Don’t Be Scared of Math!
Find activities, games, and lesson plans to help students fearlessly take on math this month.
Monthly Mint Trivia: In what year did George Washington first appear on an American coin? (Hint: check out the history timeline on the U.S. Mint Coin Classroom.)
Coins and Math
Use coins to teach students computational fluency, positive and negative numbers, decimals, fractions, probability, and more! The Mint offers games, activities, and lessons that allow students to bring math concepts to life with coins in their hands.
- An Introduction to Coins: Using real or paper coins, students will discuss what they know about coins, coin values, and place their coins in value order.
- Great Coin Graph: Students will compare sets of coins and determine which group is greater than, less than, or equal to the other according to the number and value of each set. Students will create and interpret a simple bar graph to answer questions.
- Making Cents: Students will play a coin combination game to practice counting and adding with coins.
- Money Patterns: Explore different ways to categorize, count, and combine coins.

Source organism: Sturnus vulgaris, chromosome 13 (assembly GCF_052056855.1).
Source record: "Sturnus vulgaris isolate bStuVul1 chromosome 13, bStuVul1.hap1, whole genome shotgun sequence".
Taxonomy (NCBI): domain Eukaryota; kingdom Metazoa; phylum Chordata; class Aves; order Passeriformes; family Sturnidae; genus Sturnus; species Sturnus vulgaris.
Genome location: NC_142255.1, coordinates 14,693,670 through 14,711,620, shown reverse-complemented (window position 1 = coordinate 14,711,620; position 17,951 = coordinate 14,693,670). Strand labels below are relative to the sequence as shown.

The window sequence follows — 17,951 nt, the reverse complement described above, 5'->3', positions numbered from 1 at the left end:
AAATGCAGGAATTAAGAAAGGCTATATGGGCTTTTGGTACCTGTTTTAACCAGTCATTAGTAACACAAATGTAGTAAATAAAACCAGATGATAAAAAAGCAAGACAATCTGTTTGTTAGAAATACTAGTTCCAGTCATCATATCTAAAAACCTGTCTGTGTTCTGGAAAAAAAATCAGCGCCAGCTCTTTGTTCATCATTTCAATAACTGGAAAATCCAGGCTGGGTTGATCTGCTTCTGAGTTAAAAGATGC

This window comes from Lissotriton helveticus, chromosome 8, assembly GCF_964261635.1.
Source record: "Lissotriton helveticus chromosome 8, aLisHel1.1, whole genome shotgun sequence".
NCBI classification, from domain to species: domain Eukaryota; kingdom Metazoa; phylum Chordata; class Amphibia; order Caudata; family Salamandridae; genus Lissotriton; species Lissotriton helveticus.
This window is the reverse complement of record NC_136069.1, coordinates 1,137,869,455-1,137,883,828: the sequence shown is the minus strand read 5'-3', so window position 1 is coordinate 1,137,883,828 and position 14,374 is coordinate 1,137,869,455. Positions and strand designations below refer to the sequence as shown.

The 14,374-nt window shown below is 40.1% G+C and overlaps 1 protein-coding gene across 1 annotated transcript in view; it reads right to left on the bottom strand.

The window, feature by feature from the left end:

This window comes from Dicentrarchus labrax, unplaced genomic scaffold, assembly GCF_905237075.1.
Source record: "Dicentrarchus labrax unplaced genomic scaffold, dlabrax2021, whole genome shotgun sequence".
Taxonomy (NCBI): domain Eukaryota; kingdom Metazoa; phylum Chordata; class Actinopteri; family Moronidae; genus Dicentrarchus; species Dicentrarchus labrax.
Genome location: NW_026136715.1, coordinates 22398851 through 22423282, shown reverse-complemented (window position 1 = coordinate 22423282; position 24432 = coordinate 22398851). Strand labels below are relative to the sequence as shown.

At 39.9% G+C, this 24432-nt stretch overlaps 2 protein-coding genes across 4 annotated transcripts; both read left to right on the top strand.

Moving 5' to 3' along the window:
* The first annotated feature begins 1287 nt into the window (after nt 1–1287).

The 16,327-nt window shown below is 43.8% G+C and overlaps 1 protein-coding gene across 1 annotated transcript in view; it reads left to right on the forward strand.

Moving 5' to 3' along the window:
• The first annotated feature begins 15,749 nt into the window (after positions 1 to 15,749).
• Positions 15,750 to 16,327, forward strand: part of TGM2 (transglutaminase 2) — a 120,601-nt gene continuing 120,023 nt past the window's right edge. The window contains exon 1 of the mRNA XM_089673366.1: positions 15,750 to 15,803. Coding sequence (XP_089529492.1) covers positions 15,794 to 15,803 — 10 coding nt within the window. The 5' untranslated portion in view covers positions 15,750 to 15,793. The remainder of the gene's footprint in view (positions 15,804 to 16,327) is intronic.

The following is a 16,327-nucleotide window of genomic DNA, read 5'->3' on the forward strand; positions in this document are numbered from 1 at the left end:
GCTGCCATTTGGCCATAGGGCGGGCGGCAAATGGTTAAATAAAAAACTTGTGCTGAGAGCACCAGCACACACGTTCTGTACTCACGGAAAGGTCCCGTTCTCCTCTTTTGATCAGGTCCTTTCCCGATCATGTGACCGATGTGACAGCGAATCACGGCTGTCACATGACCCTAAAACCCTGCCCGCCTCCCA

- Cents-able Shopping: Create a grocery store and purchase items using coins.
- Coin Combination Riddles: Solve challenging riddles using different coin combinations.
- Flip Out for Coins: Practice probability with Coin Flip, a free online game, and companion activity.
- Coin Flip: Flip digital coins and tracking the results to learn probability.
- Counting With Coins: Use coin combinations to purchase supplies for a trip
- Math Jam: Beat the clock and score points with math skills in this basketball-themed game.
Want more ideas? Reach out to firstname.lastname@example.org for recommendations on lesson plans and activities for your students.
Coin of the Month: 2021 American Innovation $1 Coin – Virginia
The American Innovation $1 Coin representing Virginia recognizes the Chesapeake Bay Bridge-Tunnel. Opened in 1964, the Chesapeake Bay Bridge-Tunnel connects Southeastern Virginia to the entire Delmarva Peninsula. Spanning more than 17 miles, the bridge tunnel complex consists of 12 miles of low-level trestle, two one-mile-long tunnels, two bridges, two miles of causeway, and four man-made islands. The unique structure is considered the world’s largest bridge-tunnel complex and was designated one of seven engineering wonders of the modern world.
The reverse (tails) design depicts a view of the Chesapeake Bay Tunnel as a cross section cut away, illustrating the ingenuity involved in constructing it.
Coin Combo Riddles
Counting With Coins
Celebrate World Teacher Day
We Want to Hear from You!
Are you interested in incorporating coins into your classroom next year, but aren’t sure where to start? Let us help you! The U.S. Mint offers K-6 lesson plans, online educational games, videos, online quizzes, a free Coin Coloring Book, and other resources. Reach out to us at email@example.com to request resources that fit your education needs.